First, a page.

When considering the outcomes of long-term decisions there are two fundamental economic considerations: risk and the time value of money.  The further we look into the future the greater the uncertainty and therefore the risk. However, the longer we have to wait for a reward the lower its current value, and impact on our decision. The outcome in a 100 years is very risky but of little value, or impact, for many of us. Most long-term farm-level decisions are limited to 10-20 years in the future. Therefore a bio-economic framework is needed to obtain the optimal application rates (which in some cases may be zero) and the associated risk for long-term nutrient decisions.

Research method

We developed this framework using APSIM and Excel® for 12 regions within the NGR; and, the focus of this paper is the application of the framework and the learnings from the results. This framework design can accommodate other nutrients such as potassium (K), and even lime for aluminium/ manganese toxicity amelioration.

The optimal deep-P application rate is driven by both biophysical and economic components of the cropping system of a paddock. A graphical outline of the bio-economic model is shown in Figure 1:


Figure 1. Schematic of the bio-economic framework of long-term decisions of deep-P placement using APSIM® and Excel®

Deep-P bio-economic framework thresholds

Based on previous analysis, we have assumed that soil will be deep-P responsive when Colwell P is <10 mg/kg and BSES P is < 30 mg/kg in the 10‐30cm layer, and that the residual benefit of deep bands will occur if the PBI is < 200 (Bell et al., 2014). Of course, a soil test below this threshold does not guarantee a crop response, and therefore should be used as an indicator of a probable response.

In this study we have assumed that 1 mg/kg Colwell P represents 1 kg plant-available P/ha in a 10cm layer, and that each kg of crop P removal is equivalent to 1 mg Colwell P/kg extracted across the crop root zone. However, we know from previous research that >90% of that net removal comes from the top 30cm of the profile, with roughly half from the 0-10cm and the other half from the 10-30cm layers. The 10-30cm soil test layer represents two soil bands 10cm thick (10-20 and 20-30 cm), therefore the amount of P in that layer is twice the soil test value (called P* in the set-up).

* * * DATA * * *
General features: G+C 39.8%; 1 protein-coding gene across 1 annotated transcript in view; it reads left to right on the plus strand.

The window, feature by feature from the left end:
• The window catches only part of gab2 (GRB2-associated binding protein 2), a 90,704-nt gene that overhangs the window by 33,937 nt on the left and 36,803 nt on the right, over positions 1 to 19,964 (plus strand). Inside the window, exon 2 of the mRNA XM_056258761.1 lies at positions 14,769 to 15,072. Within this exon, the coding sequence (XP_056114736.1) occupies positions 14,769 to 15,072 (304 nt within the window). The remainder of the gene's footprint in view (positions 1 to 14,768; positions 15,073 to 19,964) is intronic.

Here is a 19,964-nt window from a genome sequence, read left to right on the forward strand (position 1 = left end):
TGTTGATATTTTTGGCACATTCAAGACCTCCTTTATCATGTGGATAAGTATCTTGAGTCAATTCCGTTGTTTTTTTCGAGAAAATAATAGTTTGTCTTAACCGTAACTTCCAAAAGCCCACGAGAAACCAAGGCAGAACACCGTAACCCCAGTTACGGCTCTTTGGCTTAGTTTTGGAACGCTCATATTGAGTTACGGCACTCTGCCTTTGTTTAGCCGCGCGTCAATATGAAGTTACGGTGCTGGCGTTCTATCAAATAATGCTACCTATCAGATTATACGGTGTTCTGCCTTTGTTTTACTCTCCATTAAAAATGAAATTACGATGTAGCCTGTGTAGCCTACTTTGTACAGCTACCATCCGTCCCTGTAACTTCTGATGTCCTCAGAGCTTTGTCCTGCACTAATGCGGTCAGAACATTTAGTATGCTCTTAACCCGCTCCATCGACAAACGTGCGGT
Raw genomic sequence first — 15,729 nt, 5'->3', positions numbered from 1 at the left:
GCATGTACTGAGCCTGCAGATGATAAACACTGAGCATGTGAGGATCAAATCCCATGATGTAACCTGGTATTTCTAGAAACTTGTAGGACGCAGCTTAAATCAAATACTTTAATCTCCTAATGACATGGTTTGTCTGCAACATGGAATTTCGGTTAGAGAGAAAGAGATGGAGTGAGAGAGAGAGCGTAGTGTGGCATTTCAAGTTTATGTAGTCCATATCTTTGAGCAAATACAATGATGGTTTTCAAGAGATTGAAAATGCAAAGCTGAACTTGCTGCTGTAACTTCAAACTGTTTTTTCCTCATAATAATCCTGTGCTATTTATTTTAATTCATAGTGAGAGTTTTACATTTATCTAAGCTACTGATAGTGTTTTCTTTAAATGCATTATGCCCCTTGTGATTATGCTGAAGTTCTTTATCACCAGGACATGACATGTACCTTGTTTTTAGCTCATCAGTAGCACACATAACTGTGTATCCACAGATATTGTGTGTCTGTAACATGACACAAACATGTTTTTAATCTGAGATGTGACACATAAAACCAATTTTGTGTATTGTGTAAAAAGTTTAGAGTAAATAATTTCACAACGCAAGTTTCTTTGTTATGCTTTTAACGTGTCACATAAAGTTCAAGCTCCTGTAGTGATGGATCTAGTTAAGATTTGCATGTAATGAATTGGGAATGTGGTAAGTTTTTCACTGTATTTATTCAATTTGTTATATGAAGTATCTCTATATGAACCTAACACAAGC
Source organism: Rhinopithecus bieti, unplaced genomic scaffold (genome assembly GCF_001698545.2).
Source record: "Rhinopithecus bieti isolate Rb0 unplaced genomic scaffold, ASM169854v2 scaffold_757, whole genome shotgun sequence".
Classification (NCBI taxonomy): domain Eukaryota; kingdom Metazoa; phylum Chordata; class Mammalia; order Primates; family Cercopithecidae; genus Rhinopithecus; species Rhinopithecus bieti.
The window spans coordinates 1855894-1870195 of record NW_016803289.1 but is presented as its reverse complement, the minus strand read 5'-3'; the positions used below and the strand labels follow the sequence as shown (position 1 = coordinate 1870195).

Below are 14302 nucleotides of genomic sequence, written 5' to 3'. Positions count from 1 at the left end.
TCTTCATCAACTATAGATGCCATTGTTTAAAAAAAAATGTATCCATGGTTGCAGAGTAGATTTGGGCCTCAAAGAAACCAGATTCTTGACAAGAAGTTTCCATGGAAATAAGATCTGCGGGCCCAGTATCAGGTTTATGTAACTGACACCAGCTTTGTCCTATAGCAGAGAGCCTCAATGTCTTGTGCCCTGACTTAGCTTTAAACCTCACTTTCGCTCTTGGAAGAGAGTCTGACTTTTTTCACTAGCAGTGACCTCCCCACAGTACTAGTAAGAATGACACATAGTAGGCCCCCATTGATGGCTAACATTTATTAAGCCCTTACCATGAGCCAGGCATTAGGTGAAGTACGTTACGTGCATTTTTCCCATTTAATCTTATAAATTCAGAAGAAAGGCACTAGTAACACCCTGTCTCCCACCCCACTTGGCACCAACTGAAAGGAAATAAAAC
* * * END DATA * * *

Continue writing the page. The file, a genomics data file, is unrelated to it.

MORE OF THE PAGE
There is little historic data in the NGR on responses to deep P for any crops – other than what we have generated in the last few years (Bell et al., 2014). Therefore we have used three basic season types, with characteristics that influence crop response to deep P, as suggested by Bell et al. (2014):

  • Dry start – those years with little or no effective rainfall from planting until after tillering;
  • No stress – no severe crop stress, with an expectation that more regular rainfall will ensure the top soils have plenty of active roots; and
  • Late stress – those with enough rain to ensure good early growth, secondary root development and tillering but serious later water deficits that ensure a strong reliance on subsoil moisture.

Case study

The case study is based on a paddock in the Goondiwindi region, producing sorghum, chickpea and wheat, on soil with a PAWC of 180 mm, nitrate-N of 50 kg N/ha, soil organic carbon between 0.85 and 0.95%, Colwell-P soil test in the 10-30 cm of 5 mg/kg, and PBI of 100, meaning the soil is very likely to be P responsive. We compared the risks and benefits of applying a low rate of MAP at depth for a 3-year “short-rotation” of sorghum, chickpea, wheat, wheat crops against a higher rate of MAP for a 7-year “long-rotation.”

The climatic records (1890-2013) from Goondiwindi were used to estimate season types and to run APSIM for yield distributions for soils of 120 and 240 mm PAWC. The bio-economic framework is designed so that any PAWC can be selected between 120-240 mm, using a linear regression between these two values.

Inputs for our case study site (Table 2 and below):

  • Deep-P placement is by a currently owned John Deere® 8400 tractor and planter attachment set at a soil-depth of 200-250 mm. The cost includes fuel, oil, repairs, maintenance, efficiency losses, and additional depreciation based on machinery hours totalling $31.58/ha.
  • Deep-P placement will result in increased yields and therefore 10% more N will also be placed in shallow soil layers for sorghum and wheat crops at a cost of $800/t.
  • MAP (P = 22%) is used for the deep-P application at a cost of $730/t.

Table 2. Input criteria relating to P and N removed, the yield benefit from applied deep-P (from Bell et al. 2014) and crop-related costs and prices


Nutrients removed from soil by crops (kg/ harvested t)

Damage (discount) to crop when Colwell-P<10mg/kg (P*<20kg/ha)

Variable costs

Farm gate prices


120mm PAWC

240mm PAWC


Net N

Dry start

No stress

Late stress

Dry start

No stress

Late stress



Chickpea DC











Sorghum LF